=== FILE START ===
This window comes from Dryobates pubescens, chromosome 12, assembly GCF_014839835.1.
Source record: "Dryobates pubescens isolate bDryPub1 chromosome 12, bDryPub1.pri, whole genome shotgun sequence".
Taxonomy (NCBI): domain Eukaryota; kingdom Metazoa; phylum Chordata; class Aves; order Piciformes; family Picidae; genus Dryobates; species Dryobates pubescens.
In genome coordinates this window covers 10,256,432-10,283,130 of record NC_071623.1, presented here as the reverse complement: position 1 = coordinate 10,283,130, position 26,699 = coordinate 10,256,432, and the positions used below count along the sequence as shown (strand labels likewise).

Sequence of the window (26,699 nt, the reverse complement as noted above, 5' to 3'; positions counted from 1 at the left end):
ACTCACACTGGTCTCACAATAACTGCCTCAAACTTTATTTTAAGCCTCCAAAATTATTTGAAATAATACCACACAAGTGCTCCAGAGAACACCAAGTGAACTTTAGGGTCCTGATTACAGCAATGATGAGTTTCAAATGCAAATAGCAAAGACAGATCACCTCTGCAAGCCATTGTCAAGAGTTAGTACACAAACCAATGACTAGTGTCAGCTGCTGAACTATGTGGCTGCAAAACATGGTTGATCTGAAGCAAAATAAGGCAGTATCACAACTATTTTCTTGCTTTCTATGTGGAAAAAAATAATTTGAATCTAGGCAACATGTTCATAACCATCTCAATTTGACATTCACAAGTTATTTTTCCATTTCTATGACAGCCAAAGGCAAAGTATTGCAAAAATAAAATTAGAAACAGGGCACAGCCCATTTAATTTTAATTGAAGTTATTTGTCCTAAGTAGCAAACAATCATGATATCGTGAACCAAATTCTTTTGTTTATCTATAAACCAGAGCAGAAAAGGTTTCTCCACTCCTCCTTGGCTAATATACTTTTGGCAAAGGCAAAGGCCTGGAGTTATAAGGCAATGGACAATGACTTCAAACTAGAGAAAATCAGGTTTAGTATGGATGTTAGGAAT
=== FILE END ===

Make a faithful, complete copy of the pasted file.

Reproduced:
This window comes from Dryobates pubescens, chromosome 12, assembly GCF_014839835.1.
Source record: "Dryobates pubescens isolate bDryPub1 chromosome 12, bDryPub1.pri, whole genome shotgun sequence".
Taxonomy (NCBI): domain Eukaryota; kingdom Metazoa; phylum Chordata; class Aves; order Piciformes; family Picidae; genus Dryobates; species Dryobates pubescens.
In genome coordinates this window covers 10,256,432-10,283,130 of record NC_071623.1, presented here as the reverse complement: position 1 = coordinate 10,283,130, position 26,699 = coordinate 10,256,432, and the positions used below count along the sequence as shown (strand labels likewise).

Sequence of the window (26,699 nt, the reverse complement as noted above, 5' to 3'; positions counted from 1 at the left end):
ACTCACACTGGTCTCACAATAACTGCCTCAAACTTTATTTTAAGCCTCCAAAATTATTTGAAATAATACCACACAAGTGCTCCAGAGAACACCAAGTGAACTTTAGGGTCCTGATTACAGCAATGATGAGTTTCAAATGCAAATAGCAAAGACAGATCACCTCTGCAAGCCATTGTCAAGAGTTAGTACACAAACCAATGACTAGTGTCAGCTGCTGAACTATGTGGCTGCAAAACATGGTTGATCTGAAGCAAAATAAGGCAGTATCACAACTATTTTCTTGCTTTCTATGTGGAAAAAAATAATTTGAATCTAGGCAACATGTTCATAACCATCTCAATTTGACATTCACAAGTTATTTTTCCATTTCTATGACAGCCAAAGGCAAAGTATTGCAAAAATAAAATTAGAAACAGGGCACAGCCCATTTAATTTTAATTGAAGTTATTTGTCCTAAGTAGCAAACAATCATGATATCGTGAACCAAATTCTTTTGTTTATCTATAAACCAGAGCAGAAAAGGTTTCTCCACTCCTCCTTGGCTAATATACTTTTGGCAAAGGCAAAGGCCTGGAGTTATAAGGCAATGGACAATGACTTCAAACTAGAGAAAATCAGGTTTAGTATGGATGTTAGGAAT